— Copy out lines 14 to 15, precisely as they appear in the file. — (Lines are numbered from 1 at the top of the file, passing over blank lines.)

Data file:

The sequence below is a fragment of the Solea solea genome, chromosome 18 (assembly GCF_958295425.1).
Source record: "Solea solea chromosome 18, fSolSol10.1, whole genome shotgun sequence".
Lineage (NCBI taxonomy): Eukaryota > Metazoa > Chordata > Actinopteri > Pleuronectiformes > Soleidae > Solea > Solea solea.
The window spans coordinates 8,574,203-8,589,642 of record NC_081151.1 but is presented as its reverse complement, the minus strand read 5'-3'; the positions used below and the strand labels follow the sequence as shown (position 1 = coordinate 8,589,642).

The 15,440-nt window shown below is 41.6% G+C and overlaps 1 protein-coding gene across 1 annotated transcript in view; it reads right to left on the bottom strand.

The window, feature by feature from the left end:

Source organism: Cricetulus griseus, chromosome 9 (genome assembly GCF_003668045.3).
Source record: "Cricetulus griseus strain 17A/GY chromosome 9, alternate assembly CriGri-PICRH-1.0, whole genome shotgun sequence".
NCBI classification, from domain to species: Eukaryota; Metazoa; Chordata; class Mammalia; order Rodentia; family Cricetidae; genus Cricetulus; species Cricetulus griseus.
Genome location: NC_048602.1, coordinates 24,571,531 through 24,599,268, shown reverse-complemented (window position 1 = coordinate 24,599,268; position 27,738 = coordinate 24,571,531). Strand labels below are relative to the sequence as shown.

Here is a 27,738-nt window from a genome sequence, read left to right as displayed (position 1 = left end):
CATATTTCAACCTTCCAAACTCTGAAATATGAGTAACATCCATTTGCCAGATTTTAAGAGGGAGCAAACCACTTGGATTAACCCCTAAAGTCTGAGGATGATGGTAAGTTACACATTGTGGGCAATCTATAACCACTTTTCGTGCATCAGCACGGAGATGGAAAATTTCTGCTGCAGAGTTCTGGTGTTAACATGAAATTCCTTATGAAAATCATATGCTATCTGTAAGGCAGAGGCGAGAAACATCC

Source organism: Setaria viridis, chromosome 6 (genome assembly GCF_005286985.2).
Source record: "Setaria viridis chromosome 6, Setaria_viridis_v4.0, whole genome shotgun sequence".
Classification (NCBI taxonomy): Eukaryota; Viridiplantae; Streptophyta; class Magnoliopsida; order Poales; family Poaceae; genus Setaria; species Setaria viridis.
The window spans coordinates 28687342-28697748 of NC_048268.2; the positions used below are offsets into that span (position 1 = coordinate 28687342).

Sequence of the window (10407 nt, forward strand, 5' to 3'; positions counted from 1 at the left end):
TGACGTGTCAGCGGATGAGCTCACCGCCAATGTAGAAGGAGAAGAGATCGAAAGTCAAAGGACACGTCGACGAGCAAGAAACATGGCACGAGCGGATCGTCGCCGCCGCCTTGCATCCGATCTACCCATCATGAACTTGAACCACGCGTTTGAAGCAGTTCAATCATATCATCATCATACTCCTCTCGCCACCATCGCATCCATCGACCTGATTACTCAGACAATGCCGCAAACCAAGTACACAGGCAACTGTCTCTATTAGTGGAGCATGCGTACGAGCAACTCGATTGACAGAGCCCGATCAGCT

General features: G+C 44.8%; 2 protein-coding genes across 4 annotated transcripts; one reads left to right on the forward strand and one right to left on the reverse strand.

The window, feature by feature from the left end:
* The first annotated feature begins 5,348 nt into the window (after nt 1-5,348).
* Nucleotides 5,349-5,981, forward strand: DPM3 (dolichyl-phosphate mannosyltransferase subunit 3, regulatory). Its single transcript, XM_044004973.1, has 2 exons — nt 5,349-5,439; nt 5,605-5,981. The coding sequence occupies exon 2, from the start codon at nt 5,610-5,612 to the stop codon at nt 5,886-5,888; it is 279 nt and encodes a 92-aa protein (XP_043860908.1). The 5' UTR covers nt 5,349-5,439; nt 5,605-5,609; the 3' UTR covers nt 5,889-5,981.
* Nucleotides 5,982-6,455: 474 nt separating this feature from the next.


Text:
Source record: "Setaria viridis chromosome 6, Setaria_viridis_v4.0, whole genome shotgun sequence".
Classification (NCBI taxonomy): Eukaryota; Viridiplantae; Streptophyta; class Magnoliopsida; order Poales; family Poaceae; genus Setaria; species Setaria viridis.